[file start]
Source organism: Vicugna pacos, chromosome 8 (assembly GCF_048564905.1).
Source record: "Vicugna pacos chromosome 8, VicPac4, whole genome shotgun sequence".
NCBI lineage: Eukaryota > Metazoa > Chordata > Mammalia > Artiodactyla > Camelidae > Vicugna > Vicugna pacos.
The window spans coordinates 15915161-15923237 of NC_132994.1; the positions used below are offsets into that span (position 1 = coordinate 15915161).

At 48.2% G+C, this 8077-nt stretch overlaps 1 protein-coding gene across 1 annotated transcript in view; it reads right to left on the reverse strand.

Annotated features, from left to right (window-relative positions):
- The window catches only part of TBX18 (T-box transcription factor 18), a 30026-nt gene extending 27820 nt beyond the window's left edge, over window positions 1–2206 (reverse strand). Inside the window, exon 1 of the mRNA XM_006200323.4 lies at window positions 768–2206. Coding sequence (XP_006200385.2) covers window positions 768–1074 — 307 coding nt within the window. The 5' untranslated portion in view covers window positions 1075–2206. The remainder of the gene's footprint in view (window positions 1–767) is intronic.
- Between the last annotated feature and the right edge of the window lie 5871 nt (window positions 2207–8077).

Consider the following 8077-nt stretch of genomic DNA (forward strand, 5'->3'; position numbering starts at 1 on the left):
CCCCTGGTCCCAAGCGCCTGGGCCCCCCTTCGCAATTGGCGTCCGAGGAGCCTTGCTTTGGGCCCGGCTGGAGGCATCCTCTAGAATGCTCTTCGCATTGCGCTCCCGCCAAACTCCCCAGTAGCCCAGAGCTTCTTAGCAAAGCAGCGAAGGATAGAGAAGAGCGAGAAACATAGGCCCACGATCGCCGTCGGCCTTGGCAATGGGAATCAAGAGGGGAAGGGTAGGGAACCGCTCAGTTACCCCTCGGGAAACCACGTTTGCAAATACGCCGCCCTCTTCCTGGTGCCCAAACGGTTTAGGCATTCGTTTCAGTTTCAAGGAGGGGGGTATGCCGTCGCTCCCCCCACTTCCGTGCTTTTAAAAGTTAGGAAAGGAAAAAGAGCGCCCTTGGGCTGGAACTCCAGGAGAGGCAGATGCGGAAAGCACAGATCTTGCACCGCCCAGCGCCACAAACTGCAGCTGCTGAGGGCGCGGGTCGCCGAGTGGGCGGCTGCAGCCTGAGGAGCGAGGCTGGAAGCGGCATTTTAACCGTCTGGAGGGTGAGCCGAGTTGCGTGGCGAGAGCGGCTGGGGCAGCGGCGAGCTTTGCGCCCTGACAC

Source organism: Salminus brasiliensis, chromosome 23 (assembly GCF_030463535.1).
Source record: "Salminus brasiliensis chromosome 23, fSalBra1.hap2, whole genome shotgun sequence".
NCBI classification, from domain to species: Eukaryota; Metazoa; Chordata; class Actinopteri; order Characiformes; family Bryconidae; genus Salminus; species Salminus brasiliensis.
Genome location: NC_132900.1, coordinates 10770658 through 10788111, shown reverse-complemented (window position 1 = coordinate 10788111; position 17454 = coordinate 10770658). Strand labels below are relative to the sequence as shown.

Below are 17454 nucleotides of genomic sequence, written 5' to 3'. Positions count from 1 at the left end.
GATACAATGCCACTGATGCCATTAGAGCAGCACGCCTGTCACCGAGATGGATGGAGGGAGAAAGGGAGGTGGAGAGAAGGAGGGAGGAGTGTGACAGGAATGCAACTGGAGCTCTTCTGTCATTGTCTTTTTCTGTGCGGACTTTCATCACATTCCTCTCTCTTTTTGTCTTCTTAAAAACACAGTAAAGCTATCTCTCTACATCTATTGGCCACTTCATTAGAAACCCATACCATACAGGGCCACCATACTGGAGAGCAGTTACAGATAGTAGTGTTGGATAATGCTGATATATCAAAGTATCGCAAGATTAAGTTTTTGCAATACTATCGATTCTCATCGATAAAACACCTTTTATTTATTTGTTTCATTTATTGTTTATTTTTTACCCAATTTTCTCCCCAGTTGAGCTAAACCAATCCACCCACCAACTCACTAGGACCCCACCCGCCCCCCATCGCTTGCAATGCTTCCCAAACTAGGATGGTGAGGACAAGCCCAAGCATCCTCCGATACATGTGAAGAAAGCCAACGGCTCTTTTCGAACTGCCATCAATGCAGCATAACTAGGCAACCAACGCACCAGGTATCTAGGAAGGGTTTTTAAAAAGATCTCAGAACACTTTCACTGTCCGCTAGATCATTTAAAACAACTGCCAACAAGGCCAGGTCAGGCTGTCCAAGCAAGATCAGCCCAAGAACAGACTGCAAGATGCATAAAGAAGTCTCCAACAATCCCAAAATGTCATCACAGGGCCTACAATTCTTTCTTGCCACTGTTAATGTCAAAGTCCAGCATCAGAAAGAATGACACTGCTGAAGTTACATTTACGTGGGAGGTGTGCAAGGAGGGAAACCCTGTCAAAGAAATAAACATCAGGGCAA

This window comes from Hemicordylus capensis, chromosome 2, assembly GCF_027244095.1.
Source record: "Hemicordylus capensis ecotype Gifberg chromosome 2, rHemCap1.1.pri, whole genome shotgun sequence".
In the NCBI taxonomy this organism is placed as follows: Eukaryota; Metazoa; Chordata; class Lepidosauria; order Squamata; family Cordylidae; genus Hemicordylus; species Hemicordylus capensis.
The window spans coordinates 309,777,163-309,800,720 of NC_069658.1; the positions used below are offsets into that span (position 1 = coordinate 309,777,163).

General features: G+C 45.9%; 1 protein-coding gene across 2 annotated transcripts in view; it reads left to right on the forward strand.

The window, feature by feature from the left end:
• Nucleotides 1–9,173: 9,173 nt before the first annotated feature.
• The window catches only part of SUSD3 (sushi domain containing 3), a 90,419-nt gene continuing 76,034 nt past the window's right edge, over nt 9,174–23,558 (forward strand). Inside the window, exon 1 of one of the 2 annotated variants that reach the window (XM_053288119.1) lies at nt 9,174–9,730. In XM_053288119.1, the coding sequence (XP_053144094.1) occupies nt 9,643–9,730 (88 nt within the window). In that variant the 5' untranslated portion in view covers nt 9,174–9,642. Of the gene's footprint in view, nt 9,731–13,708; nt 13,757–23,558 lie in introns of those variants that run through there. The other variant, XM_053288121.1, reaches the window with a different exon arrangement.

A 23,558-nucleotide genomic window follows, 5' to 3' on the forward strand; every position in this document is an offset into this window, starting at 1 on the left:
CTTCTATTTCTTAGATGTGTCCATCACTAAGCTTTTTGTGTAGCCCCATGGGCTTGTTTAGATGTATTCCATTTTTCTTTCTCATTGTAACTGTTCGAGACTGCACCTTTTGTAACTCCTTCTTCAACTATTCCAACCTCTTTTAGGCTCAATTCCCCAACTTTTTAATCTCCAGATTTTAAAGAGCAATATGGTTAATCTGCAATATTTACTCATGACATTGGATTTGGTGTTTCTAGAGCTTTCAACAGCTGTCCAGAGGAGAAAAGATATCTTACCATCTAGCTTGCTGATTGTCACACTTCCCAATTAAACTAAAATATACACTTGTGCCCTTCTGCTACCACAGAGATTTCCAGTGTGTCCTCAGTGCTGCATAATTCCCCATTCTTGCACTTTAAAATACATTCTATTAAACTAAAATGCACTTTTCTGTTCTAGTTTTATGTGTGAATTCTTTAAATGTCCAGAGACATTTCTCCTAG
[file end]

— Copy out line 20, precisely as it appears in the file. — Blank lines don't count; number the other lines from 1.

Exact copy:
The window spans coordinates 309,777,163-309,800,720 of NC_069658.1; the positions used below are offsets into that span (position 1 = coordinate 309,777,163).